Tinker Bell and The Great Fairy Rescue
Reviewed by Didi Cardoso
Review Date Platform Genre Rating Production
2010-10-10 Nintendo DS Adventure E (Everyone) Disney Interactive / Jupiter

Two years ago, I played Disney Fairies: TinkerBell on the DS and actually liked it, aside from its faults, particularly with navigation. When I picked up The Great Fairy Rescue for the first time, I was happy to see that this wasn't going to be an issue anymore, and it was with great pleasure that I dedicated my time to this childish girly adventure.

You begin by creating your own custom fairy. You can choose the face shape, skin tone, hair color and style and a basic outfit, as well as your fairy's talent (tinker, animal, garden, water or light).

The main goal in the game is to prepare the Summer Garden for the end of season party. You do this by completing several tasks for other fairies in the form of fetch quests and mini-games. You will also have to search for the six lilies by looking at clues in a poem. Don't worry, the other fairies will help you, so it's impossible for you to get stuck.

On the top screen, you will see a map of the Fairy Camp, displaying connecting areas, your location, and a mark of where you need to go next. To move around, you simply need to tap the screen and your fairy will move there. Tap a closer spot and she will move normally, tap further away or drag the stylus fast across the screen, and she will zoom at a higher speed.

As before, arrows will indicate a spot where you can cross to the next zone. A red arrow is your indicator for where to go next to advance the story. I was very happy to see each arrow (while before some used to blend in with the scenery) and that all of them showed the name of the area they lead to. No more aimless wandering! Quest characters will have an exclamation mark above their heads, but if you stop to talk to others, they will remind you of what you need to do next.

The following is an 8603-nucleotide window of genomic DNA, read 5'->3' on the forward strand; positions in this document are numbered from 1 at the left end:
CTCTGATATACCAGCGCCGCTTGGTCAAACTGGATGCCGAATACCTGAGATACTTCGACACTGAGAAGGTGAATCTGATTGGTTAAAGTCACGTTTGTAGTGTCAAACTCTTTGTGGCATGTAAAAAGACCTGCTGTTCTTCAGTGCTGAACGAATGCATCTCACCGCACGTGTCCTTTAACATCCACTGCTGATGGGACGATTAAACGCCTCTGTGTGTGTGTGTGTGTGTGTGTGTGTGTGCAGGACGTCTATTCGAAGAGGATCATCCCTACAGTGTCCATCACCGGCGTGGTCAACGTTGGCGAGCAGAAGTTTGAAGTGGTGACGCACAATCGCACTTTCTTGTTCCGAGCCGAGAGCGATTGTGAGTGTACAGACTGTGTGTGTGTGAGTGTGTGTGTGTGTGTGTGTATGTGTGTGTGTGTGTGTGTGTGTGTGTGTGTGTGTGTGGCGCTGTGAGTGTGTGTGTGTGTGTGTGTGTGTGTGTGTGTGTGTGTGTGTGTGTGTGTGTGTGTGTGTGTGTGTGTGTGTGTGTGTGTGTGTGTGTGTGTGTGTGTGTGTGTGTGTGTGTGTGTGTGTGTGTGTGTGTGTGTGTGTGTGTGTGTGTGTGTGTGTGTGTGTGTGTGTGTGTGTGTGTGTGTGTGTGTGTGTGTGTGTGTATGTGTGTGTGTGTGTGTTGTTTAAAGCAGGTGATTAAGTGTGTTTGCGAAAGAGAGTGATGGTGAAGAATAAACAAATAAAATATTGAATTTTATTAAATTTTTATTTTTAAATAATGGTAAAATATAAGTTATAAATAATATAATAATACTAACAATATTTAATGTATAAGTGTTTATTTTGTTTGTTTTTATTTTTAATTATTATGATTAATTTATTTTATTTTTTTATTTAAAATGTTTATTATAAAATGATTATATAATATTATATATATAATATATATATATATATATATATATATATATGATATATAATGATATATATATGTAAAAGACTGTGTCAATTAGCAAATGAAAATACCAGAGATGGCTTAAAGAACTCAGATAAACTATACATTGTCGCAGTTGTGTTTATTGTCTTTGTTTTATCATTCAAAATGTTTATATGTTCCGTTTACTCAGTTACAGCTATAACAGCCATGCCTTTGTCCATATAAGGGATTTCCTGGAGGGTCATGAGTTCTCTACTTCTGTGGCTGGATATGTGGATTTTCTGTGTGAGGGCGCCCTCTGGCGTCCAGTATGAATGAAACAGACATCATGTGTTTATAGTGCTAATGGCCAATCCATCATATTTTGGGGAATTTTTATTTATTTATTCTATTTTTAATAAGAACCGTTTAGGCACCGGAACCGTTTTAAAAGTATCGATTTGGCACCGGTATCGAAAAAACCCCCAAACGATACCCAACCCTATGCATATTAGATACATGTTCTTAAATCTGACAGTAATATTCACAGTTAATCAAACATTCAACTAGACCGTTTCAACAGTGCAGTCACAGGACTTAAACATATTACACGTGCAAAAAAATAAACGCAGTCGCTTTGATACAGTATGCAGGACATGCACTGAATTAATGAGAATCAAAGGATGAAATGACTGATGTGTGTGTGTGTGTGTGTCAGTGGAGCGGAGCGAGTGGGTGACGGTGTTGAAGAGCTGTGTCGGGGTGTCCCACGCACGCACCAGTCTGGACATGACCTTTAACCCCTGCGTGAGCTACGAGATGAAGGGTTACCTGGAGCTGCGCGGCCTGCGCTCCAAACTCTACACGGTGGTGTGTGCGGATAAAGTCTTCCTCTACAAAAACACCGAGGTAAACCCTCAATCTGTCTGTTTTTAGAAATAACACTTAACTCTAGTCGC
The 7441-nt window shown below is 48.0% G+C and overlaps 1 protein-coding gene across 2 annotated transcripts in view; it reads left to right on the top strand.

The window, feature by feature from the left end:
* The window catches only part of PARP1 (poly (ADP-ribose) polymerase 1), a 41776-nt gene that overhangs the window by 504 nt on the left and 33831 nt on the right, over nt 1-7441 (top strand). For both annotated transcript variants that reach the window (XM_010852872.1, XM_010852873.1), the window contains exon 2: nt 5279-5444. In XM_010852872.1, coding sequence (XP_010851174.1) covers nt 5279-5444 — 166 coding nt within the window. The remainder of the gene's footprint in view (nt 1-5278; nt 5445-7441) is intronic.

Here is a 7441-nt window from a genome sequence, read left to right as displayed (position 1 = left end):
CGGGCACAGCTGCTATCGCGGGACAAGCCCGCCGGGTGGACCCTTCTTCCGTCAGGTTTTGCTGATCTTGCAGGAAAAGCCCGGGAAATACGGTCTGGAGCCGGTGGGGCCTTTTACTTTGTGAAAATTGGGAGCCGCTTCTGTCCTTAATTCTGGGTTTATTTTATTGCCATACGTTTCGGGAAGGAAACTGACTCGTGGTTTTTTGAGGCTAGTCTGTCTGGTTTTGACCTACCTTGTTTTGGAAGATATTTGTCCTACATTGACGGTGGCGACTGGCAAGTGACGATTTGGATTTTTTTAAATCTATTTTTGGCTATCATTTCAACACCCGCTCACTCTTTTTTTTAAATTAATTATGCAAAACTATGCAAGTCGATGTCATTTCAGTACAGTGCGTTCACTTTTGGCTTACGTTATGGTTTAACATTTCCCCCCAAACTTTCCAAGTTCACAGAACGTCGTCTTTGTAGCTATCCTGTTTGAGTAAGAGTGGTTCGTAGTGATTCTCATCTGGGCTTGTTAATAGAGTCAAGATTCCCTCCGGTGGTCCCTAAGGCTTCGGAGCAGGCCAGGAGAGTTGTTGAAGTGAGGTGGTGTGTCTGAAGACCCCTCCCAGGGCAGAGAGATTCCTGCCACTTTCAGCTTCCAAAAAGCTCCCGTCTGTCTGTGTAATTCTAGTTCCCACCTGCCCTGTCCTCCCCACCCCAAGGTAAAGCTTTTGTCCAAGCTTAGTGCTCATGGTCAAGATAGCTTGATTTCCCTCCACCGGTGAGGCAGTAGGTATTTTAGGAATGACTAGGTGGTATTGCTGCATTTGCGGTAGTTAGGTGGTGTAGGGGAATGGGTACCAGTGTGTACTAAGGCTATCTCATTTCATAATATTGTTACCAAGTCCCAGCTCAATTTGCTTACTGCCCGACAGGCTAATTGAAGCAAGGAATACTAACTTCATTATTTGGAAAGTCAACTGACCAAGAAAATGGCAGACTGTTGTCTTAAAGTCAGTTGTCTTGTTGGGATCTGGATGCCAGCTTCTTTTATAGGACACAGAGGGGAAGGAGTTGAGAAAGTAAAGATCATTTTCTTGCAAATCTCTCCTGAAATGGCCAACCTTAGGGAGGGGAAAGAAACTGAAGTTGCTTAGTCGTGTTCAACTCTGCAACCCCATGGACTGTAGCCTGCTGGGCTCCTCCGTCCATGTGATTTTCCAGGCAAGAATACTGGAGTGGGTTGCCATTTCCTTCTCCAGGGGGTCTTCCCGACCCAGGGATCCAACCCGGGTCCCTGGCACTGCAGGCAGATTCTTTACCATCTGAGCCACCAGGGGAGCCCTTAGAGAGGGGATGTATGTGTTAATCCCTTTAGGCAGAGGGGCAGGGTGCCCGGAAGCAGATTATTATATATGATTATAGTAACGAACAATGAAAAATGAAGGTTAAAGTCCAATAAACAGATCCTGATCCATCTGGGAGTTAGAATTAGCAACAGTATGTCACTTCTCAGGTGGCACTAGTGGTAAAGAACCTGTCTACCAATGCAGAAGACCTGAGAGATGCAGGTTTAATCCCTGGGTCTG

As far as mini-games, there are about 30 to be discovered. Many of them MUST be completed so that you can advance the story, and some of them are a little challenging, since your fairy can only be hit 3 times (or hit 3 obstacles) before you're forced to restart. There is no difficulty adjustment either for these, and maybe younger gamers could have used that feature.

Most of these are side-scrolling games where you must reach a goal. The top screen shows your progress and how far you are to reaching the end, except in the maze game, where you really don't know where you are, but know you must keep progressing to the right. Other side-scrolling mini-adventures include escaping Lizzy's cat while dodging falling spoons, racing against a dragonfly, rafting down a river on a leaf boat and moving dew drops around to lift of lower leaves so that you can find your way through a grassy maze.

Other tasks include frosting and decorating cookies, icing a cake, repairing broken items, sewing and tending to the flowers in the Summer Garden so they bloom. All of the easier tasks revolve around color and shape recognition, which makes them fun and educational. Sadly, these don't become available in the mini-games menu once you complete them.

Some of the games are accessible right away from the main menu, including a WI-FI multiplayer game. Playing these non-story mini-games awards you with materials which you can use to create new outfits for your fairy while in story mode. And laugh at me if you will, I actually enjoyed creating all the cute flower and leaf dresses just to see what they looked like!

You can also find other materials and flower seeds by exploring Fairy Camp, but they won't be as easy to get. By flying around, you will find little colourful spots where something is hidden, but sometimes they are easy to miss when you're flying too fast. However, there will be a distinct noise that eventually you will get used to, which is your hint to stop and look for the little colourful water drop shaped icon.

There is definitely plenty to do and many magical things to discover in Fairy Camp, including all the added D-Gamer awards and unlockable goodies. I'm sure little girls everywhere wouldn't mind a bit of pixie dust on their DS systems. I know I didn't!


Special thanks to Joseph Cariati and Disney Interactive for providing a copy of this title.


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